Volume 3: pp. 13-45

Concept Learning in Animals

by Thomas R. Zentall,
University of Kentucky

Edward A. Wasserman,
University of Iowa

Olga F. Lazareva,
University of Iowa

Roger K. R. Thompson,
Franklin & Marshall College

Mary Jo Rattermann,
University of Indianapolis

Reading Options:

Download/Read PDF | Add to Endnote


Generally speaking, the study of concepts in cognitive psychology is anthropocentric with respect to both content and theory. A broader comparative perspective on the various forms of concept learning not only provides a more inclusive view of conceptual behavior, but it also provides a more objective perspective from which to identify underlying processes. We suggest that several of the major varieties of conceptual classes claimed to be uniquely human are also exhibited by nonhuman animals. We present evidence for the formation of several sorts of conceptual stimulus classes by nonhuman animals: perceptual classes involving classification according to the shared attributes of objects, associative classes or functional equivalences in which stimuli form a class based on common associations, relational classes, in which the conceptual relationship between or among stimuli defines the class, and relations between relations, in which the conceptual (analogical) relationship is defined by the relation between classes of stimuli. We conclude that not only are nonhuman animals capable of acquiring a wide variety of concepts, but that the underlying processes that determine concept learning are also likely to be quite similar.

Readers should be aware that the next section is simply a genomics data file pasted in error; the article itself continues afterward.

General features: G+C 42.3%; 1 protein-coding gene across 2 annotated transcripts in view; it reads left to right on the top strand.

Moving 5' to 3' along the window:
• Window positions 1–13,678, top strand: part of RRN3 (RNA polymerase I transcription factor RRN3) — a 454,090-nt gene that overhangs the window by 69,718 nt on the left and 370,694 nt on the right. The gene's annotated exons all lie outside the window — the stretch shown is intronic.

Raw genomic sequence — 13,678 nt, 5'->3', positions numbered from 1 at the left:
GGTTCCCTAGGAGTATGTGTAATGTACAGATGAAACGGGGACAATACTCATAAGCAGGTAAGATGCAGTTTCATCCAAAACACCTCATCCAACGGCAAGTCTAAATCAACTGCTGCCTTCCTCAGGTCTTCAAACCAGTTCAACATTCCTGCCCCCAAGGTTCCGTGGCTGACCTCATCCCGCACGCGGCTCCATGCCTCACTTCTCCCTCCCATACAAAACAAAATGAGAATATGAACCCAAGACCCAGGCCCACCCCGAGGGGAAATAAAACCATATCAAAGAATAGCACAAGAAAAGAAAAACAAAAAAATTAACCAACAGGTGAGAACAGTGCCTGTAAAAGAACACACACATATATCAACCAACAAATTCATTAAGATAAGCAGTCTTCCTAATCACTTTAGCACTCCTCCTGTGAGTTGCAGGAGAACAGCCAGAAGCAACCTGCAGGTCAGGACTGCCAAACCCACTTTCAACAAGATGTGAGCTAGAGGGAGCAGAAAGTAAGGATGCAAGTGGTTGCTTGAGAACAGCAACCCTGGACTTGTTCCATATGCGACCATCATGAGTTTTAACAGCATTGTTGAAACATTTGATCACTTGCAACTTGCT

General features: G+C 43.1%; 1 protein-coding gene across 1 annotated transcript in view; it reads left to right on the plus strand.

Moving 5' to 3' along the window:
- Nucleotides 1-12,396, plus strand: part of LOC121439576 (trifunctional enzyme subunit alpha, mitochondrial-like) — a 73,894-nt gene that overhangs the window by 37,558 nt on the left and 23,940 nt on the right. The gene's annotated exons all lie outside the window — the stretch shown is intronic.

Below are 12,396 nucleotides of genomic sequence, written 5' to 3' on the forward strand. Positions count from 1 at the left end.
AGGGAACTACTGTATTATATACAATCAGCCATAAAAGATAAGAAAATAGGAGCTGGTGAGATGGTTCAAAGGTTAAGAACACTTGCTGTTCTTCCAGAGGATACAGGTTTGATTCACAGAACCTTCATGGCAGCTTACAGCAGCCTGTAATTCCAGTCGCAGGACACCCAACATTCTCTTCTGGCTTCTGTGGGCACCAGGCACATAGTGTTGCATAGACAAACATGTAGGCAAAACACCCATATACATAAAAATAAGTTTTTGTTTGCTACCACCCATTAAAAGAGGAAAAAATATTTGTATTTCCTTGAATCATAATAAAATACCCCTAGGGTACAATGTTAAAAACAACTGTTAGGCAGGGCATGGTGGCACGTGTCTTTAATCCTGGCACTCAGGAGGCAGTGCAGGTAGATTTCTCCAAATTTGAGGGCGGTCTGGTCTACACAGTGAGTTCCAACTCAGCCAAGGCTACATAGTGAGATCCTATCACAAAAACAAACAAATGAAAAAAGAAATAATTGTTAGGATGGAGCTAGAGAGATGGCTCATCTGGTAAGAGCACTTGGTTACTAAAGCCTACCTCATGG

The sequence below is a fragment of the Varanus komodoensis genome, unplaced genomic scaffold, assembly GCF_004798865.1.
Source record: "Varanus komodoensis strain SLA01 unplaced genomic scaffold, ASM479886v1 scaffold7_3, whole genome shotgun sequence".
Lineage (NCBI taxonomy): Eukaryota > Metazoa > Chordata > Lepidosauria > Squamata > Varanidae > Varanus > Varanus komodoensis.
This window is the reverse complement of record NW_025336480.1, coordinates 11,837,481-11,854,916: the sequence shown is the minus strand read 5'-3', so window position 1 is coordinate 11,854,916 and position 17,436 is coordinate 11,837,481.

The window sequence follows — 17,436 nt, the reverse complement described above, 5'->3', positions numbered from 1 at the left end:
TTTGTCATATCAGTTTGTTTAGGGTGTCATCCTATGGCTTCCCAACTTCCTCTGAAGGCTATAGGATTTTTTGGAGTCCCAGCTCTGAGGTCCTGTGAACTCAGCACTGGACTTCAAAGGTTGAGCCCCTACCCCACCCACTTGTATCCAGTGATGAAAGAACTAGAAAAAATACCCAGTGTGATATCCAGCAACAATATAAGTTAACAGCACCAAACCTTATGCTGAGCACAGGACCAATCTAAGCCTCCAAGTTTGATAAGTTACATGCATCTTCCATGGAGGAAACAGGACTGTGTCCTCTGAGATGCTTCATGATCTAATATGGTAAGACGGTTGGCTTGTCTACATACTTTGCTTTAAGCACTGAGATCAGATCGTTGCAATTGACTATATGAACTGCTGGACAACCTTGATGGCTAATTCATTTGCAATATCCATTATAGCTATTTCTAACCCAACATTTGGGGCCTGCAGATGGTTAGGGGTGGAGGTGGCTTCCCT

Keywords: concept learning, perceptual classes, associative classes, relational classes, analogical relations

Zentall, T. R., Wasserman, E. A., Lazareva, O. F., Thompson, R. R. K., & Ratterman, M. J. (2008). Concept Learning in Animals. Comparative Cognition & Behavior Reviews, 3, 13-45. Retrieved from http://comparative-cognition-and-behavior-reviews.org/ doi:10.3819/ccbr.2008.30002